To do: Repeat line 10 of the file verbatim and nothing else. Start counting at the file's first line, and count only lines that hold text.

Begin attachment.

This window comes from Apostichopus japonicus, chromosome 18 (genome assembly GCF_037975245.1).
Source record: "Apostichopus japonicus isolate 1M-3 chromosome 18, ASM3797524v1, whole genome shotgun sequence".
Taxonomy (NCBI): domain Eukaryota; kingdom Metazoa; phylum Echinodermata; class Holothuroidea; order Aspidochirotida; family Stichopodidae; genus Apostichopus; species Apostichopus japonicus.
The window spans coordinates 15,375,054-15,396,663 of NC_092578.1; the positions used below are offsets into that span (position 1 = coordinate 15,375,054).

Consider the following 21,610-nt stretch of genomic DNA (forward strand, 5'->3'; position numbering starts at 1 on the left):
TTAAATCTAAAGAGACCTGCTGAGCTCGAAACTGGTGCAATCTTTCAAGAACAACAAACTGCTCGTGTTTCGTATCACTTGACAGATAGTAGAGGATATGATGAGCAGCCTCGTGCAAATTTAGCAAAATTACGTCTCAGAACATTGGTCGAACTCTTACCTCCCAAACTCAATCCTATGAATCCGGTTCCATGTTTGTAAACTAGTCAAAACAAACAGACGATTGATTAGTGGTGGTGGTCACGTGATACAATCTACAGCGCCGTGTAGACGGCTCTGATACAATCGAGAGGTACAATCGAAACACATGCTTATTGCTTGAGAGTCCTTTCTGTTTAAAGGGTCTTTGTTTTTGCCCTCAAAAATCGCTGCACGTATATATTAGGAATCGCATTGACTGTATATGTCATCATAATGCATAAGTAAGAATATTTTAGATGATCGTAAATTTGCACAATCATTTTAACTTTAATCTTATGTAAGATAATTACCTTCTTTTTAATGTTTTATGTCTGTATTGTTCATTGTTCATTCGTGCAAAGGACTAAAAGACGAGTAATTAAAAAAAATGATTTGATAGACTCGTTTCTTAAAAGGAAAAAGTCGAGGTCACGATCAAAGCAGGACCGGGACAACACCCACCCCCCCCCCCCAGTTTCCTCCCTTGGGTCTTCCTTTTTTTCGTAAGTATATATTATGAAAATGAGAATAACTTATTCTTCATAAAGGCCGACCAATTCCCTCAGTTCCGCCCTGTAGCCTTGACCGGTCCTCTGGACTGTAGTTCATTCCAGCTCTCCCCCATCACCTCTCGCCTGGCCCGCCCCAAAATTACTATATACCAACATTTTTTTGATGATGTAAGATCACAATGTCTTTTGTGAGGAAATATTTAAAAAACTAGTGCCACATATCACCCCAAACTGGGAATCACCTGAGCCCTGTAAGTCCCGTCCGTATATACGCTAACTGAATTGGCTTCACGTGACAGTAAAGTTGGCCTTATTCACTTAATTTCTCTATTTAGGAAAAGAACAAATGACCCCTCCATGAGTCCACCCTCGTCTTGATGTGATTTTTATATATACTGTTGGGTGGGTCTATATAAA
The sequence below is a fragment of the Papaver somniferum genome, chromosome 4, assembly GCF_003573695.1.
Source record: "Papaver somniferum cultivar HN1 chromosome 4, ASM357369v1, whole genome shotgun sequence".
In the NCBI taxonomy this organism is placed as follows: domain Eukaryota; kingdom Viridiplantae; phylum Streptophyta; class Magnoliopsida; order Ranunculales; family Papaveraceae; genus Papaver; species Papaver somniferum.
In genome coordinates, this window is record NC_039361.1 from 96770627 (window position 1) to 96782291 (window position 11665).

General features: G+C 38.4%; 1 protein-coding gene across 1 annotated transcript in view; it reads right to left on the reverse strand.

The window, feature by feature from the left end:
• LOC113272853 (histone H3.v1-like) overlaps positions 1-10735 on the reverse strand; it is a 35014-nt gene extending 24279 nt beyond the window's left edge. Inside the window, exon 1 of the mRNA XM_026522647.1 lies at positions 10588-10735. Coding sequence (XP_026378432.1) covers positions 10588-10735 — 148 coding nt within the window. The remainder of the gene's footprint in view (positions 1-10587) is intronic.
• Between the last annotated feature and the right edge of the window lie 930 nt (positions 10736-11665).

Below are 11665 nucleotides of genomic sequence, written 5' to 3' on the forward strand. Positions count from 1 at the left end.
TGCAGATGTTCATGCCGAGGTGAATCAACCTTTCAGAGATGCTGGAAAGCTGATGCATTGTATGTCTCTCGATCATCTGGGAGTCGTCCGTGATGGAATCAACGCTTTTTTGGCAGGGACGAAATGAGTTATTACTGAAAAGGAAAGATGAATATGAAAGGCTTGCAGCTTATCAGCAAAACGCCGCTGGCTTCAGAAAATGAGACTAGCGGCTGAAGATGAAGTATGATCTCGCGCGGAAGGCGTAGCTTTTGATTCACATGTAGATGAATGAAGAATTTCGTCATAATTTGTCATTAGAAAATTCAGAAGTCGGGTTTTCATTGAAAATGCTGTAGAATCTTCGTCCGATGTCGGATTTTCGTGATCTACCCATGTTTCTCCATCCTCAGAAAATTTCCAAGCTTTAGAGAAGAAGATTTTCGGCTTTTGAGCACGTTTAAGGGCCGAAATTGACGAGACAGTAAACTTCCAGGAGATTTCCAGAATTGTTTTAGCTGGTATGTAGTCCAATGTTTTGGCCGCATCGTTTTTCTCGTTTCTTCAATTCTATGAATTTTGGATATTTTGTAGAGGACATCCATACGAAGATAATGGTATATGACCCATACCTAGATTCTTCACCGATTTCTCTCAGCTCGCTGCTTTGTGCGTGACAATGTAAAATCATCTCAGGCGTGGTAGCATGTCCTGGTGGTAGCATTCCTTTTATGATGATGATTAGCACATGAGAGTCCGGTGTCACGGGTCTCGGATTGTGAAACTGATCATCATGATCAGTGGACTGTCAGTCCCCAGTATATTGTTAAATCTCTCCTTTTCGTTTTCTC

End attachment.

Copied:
In genome coordinates, this window is record NC_039361.1 from 96770627 (window position 1) to 96782291 (window position 11665).